Plaintiff's reliance on Art-Metal USA, Inc. v. Solomon, (D.D.C. 1978), is misplaced. There, the court found irreparable harm where the General Services Administration effectively debarred a company from entering into contracts with the GSA, which had been the primary source of the company's business. . The Department's Rule, on the other hand, poses no such bar. Plaintiff has failed to show through the email from one affiliate about one project losing investors that the Rule will cause all or significantly all foreign investment through the EB-5 Program to dry up. Plaintiffs estimate that its annual fee income will be reduced "to as little as $100,000" in administration fees, Cummins Decl. , amounts to nothing more than speculation. As plaintiff explained, it has approximately 40 active affiliates and has had annual profits ranging from $400,000 to $1.1 million. Plaintiff acknowledged that its current affiliates "must continue to pay fees while-foreign investors await their visa approvals." . Indeed, the EB-5 Program was "hugely oversubscribed" at the pre-Rule investment thresholds, 84 Fed. Reg. at 35,762-63; plaintiff fails to show the increased thresholds will dramatically reduce this overwhelming demand. Mere "uncertain[ty] about the sustainability of the Program," Cummins Decl. , to say the least, is not the type of concrete harm that is required to justify preliminary injunctive relief.
Plaintiff's delay in seeking a preliminary injunction also undercuts its asserted harms. The Department published the final rule in July 2019, see Final Rule, EB- 5 Immigrant Investor Program Modernization, 750 (July 24, 2009), and made clear the Rule would go into effect on November 21, 2019. See id. Still, plaintiff waited until five days after the Rule went into effect in November 2019 to attempt to challenge it. See Compl. This delay directly undercuts plaintiff's 'argument that its economic harm is so imminent that there is a "clear and present need for equitable relief to prevent irreparable harm," Fed. Mar. Comm'n v. City of Los Angeles, (D.D.C. 2009). See Fund for Animals v. Frizzell, (D.C. Cir. 1975) (per curiam). Plaintiff's delay in filing suit-further weighs against granting preliminary injunctive relief.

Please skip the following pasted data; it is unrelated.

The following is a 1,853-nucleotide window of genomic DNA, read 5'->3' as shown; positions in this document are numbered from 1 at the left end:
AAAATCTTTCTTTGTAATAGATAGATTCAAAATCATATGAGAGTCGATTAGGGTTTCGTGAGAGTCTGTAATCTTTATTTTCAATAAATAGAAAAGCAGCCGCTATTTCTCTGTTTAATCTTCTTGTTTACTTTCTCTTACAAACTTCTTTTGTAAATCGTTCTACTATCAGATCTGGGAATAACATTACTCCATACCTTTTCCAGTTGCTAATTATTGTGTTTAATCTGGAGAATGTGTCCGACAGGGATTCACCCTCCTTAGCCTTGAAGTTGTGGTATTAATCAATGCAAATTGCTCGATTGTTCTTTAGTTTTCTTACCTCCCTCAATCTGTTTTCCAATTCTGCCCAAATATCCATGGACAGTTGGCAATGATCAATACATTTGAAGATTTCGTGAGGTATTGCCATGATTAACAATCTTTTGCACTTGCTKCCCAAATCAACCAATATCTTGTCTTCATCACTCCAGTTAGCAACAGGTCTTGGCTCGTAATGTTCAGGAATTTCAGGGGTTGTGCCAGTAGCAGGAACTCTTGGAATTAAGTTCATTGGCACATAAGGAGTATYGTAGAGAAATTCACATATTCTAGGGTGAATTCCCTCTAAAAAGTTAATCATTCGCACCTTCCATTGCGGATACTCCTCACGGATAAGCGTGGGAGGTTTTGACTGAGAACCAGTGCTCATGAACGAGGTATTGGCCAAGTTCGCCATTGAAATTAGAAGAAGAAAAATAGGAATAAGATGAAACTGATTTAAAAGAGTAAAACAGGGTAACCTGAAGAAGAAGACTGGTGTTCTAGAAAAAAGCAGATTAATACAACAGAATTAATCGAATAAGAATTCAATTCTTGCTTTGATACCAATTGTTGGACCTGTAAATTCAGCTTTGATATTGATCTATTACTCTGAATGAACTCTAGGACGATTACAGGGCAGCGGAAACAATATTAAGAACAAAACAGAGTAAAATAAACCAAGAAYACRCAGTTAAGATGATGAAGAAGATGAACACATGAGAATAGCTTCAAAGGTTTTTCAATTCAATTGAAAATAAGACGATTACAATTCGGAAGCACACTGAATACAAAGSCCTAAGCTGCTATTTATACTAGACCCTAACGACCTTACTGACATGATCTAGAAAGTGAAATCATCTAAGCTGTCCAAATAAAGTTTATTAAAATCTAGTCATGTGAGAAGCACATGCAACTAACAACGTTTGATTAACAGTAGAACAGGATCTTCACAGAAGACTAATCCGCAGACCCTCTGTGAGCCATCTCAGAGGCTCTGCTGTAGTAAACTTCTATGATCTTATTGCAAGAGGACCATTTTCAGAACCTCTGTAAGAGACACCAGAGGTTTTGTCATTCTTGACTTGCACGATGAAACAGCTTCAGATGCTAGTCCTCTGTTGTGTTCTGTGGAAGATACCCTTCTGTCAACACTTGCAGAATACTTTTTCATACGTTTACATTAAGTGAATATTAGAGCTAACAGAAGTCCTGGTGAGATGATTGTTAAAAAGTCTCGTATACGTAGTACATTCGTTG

II. Balance of the Equities and Public Interest
Because plaintiff fails to show irreparable injury would result from denying preliminary injunctive relief, the Court need not reach the other factors. See GEO Specialty Chems., However, the balance of equities and public interest factors, which merge when plaintiff attempts to preliminarily enjoin a government action, Nken v. Holder, (2009), also weigh against preliminary injunctive relief. Plaintiff alleges preliminary relief will serve the public interest because otherwise, "EB-5 regional centers will suffer under the current Rule through reduced interest from investors and developers." Pl.'s Mem. at 26. Plaintiff's primary motivation, in other words, is its own profits. The Court must "balance the [*6] competing claims of injury and the effect an injunction would have on each party." Fed. Mar. Comm'n, .
On the other side of the scale, plaintiff downplays the harm that an injunction would inflict on the Government's authority to regulate the admission of foreign nationals seeking employment-based visas. The Government has a strong interest in the uniform and proper application of its regulations governing the granting of visas to foreign nationals. See Blackie's House of Beef Inc. v. Castillo, (D.C. Cir. 1981). The Rule's changes were intended to account for inflation since the creation of the EB-5 program and "ensure that the reduced investment threshold is reserved for areas experiencing sufficiently high levels of unemployment, as Congress intended." 84 Fed. Reg. at 35,752. In the INA, Congress delegated to the Secretary of Homeland Security significant authority to administer and enforce the immigration and nationality laws, including to raise the level of capital investment required in order to account for inflation. Cf Arizona v. United States, (2012). As such, I find that the harm to the Department of Homeland Security's mandate to regulate the admission of foreign nationals that would result if I granted a preliminary injunction outweighs the potential harm to plaintiff's and other regional centers' business in the absence of injunctive relief. Accordingly, the balance of equities and the public interest also weigh against granting plaintiff preliminary injunctive relief.
For the above reasons, the Court DENIES plaintiffs motion for a preliminary injunction. An appropriate Order will issue with this Memorandum Opinion.
/s/ Richard J. Leon
RICHARD J. LEON
United States District Judge
For the reasons set forth in the accompanying Memorandum Opinion, it is hereby ORDERED that plaintiff's motion for a preliminary injunction is DENIED.